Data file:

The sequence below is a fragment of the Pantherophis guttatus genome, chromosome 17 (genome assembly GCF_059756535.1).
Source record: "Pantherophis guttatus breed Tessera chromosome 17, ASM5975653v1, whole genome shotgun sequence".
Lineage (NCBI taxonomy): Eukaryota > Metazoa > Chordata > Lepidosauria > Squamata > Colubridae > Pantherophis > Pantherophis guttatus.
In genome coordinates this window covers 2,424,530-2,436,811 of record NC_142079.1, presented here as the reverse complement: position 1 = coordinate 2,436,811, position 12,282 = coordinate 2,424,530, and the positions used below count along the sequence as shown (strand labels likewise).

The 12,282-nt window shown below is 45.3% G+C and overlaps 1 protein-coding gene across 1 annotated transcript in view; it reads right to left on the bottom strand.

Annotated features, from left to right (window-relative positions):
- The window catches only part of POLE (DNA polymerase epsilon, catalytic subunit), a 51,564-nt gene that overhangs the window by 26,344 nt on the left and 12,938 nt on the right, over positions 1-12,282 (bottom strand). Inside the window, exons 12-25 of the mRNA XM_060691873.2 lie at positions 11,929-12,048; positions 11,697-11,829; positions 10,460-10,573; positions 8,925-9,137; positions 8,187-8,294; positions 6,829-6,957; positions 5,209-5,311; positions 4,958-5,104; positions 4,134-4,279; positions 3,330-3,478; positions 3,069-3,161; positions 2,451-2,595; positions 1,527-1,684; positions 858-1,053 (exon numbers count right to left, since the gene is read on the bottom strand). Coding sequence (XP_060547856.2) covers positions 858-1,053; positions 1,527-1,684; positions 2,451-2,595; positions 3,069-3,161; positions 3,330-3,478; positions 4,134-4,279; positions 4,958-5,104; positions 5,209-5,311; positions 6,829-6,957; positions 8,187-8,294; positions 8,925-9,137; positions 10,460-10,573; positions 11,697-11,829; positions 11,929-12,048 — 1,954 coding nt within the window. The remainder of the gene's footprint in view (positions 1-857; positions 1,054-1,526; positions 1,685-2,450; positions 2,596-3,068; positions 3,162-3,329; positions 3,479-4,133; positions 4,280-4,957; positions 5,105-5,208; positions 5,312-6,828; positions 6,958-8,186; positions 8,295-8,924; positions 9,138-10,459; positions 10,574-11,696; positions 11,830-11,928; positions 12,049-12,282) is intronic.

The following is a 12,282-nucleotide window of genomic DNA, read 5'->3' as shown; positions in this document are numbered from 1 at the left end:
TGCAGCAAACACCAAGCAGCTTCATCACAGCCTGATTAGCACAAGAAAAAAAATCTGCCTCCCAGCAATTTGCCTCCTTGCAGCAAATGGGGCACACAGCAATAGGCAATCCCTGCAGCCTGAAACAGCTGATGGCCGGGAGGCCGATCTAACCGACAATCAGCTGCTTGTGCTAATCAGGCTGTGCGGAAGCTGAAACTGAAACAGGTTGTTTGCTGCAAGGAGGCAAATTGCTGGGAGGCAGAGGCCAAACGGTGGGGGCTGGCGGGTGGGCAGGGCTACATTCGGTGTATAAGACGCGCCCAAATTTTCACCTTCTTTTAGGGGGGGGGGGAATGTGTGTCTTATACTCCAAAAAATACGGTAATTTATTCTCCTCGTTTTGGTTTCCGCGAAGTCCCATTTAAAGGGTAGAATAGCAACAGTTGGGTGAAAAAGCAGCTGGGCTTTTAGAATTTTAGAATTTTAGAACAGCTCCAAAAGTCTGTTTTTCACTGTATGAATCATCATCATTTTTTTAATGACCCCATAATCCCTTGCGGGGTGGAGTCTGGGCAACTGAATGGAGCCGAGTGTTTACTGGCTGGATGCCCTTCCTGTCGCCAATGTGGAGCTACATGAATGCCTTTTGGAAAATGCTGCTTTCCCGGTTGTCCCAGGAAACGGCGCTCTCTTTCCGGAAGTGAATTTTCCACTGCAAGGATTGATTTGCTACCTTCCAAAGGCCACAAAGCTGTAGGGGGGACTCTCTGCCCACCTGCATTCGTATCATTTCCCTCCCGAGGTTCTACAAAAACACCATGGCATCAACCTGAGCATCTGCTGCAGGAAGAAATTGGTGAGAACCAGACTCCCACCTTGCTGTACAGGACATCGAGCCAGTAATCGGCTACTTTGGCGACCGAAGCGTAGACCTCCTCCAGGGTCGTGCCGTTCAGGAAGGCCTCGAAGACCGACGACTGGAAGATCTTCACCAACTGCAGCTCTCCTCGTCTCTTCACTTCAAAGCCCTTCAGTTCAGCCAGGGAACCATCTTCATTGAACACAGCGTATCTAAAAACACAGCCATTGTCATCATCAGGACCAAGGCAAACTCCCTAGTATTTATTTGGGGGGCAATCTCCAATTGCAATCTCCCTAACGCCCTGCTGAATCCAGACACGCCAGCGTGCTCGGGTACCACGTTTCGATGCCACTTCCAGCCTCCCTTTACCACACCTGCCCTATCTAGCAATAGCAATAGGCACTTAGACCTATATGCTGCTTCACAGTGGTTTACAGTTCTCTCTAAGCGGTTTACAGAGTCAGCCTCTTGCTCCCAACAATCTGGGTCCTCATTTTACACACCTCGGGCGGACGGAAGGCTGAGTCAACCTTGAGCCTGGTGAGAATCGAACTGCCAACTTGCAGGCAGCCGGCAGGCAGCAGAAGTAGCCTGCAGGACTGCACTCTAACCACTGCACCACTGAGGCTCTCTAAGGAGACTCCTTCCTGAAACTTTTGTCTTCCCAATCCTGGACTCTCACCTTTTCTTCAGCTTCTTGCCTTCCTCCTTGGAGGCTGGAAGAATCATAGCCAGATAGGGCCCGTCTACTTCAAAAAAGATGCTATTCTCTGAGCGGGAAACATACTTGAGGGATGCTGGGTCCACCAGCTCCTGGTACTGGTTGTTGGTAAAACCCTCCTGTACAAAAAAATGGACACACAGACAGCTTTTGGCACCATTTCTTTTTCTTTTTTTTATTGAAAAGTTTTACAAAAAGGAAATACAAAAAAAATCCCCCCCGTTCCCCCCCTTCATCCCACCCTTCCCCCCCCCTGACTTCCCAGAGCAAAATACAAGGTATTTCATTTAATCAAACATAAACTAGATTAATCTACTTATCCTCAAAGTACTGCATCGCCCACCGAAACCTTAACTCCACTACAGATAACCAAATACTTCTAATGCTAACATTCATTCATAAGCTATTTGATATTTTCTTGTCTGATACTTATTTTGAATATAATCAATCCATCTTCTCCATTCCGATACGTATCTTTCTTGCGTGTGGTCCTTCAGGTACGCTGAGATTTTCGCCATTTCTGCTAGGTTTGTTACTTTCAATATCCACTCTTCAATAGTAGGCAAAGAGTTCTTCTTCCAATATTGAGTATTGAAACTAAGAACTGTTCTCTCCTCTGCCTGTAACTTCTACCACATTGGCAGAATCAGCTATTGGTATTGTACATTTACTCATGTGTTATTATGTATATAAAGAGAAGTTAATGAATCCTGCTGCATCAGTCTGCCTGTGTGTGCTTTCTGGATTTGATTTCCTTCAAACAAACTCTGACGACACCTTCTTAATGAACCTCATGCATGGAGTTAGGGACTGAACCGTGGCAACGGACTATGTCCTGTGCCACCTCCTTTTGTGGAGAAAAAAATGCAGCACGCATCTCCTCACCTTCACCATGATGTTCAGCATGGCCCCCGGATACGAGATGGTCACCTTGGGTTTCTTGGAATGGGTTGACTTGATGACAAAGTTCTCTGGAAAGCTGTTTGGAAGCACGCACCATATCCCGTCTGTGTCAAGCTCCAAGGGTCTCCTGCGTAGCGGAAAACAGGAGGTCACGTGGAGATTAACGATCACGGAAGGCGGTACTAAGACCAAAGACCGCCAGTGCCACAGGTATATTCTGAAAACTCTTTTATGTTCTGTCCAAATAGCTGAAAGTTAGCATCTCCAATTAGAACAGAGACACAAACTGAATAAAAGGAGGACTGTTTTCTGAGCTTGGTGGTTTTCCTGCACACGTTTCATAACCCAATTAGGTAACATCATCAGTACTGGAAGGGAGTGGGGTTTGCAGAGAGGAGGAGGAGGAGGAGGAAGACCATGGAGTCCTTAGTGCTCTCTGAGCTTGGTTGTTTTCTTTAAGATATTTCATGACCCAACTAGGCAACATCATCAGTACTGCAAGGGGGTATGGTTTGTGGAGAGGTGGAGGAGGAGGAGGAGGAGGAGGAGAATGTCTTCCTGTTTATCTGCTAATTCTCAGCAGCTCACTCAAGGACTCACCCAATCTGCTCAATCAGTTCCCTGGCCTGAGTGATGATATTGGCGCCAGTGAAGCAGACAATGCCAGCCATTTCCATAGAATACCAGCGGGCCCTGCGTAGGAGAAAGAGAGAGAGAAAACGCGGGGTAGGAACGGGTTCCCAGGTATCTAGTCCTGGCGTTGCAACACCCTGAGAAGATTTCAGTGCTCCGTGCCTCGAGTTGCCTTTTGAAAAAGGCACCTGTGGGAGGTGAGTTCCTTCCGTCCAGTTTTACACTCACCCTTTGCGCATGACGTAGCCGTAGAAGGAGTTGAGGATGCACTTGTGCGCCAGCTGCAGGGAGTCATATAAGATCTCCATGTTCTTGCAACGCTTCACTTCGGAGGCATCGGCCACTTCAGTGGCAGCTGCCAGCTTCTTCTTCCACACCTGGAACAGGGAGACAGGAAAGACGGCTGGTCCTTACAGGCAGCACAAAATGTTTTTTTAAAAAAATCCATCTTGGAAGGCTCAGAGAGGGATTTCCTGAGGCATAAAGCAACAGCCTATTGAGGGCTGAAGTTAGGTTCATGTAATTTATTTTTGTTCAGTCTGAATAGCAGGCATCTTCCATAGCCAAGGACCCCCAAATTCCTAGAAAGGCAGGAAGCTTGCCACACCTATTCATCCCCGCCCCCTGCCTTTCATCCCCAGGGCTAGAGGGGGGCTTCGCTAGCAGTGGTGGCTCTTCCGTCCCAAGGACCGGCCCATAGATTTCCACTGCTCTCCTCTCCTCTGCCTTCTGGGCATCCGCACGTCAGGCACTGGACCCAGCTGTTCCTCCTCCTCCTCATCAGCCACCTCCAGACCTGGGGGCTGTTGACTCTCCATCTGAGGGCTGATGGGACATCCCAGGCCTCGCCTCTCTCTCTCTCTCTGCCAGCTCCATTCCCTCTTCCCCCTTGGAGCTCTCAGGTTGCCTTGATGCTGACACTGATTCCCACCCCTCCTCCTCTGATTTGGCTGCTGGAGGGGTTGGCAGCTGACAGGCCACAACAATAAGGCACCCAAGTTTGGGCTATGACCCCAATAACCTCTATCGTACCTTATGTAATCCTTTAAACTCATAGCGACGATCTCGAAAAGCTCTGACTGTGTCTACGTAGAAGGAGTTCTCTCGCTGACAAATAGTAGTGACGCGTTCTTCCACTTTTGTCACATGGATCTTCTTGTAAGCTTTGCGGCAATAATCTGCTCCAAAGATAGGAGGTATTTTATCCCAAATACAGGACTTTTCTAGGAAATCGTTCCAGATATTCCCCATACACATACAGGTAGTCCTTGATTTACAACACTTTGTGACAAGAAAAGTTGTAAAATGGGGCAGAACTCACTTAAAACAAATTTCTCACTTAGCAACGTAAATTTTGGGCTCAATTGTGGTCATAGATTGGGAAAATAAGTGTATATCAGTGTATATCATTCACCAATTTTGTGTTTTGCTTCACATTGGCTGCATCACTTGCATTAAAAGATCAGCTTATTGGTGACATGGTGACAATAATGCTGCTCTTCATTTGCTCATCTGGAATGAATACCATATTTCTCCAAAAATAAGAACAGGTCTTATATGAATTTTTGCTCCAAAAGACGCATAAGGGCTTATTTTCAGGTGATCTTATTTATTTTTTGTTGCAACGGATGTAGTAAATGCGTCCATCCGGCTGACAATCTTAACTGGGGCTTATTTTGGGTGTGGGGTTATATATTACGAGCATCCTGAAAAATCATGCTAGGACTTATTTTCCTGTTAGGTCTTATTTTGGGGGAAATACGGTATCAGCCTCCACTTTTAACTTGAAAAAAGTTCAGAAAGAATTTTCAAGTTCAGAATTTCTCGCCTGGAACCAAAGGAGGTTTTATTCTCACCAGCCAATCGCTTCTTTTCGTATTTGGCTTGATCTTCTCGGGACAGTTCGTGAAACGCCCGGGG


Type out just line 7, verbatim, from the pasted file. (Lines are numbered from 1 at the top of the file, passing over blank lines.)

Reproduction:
- The window catches only part of POLE (DNA polymerase epsilon, catalytic subunit), a 51,564-nt gene that overhangs the window by 26,344 nt on the left and 12,938 nt on the right, over positions 1-12,282 (bottom strand). Inside the window, exons 12-25 of the mRNA XM_060691873.2 lie at positions 11,929-12,048; positions 11,697-11,829; positions 10,460-10,573; positions 8,925-9,137; positions 8,187-8,294; positions 6,829-6,957; positions 5,209-5,311; positions 4,958-5,104; positions 4,134-4,279; positions 3,330-3,478; positions 3,069-3,161; positions 2,451-2,595; positions 1,527-1,684; positions 858-1,053 (exon numbers count right to left, since the gene is read on the bottom strand). Coding sequence (XP_060547856.2) covers positions 858-1,053; positions 1,527-1,684; positions 2,451-2,595; positions 3,069-3,161; positions 3,330-3,478; positions 4,134-4,279; positions 4,958-5,104; positions 5,209-5,311; positions 6,829-6,957; positions 8,187-8,294; positions 8,925-9,137; positions 10,460-10,573; positions 11,697-11,829; positions 11,929-12,048 — 1,954 coding nt within the window. The remainder of the gene's footprint in view (positions 1-857; positions 1,054-1,526; positions 1,685-2,450; positions 2,596-3,068; positions 3,162-3,329; positions 3,479-4,133; positions 4,280-4,957; positions 5,105-5,208; positions 5,312-6,828; positions 6,958-8,186; positions 8,295-8,924; positions 9,138-10,459; positions 10,574-11,696; positions 11,830-11,928; positions 12,049-12,282) is intronic.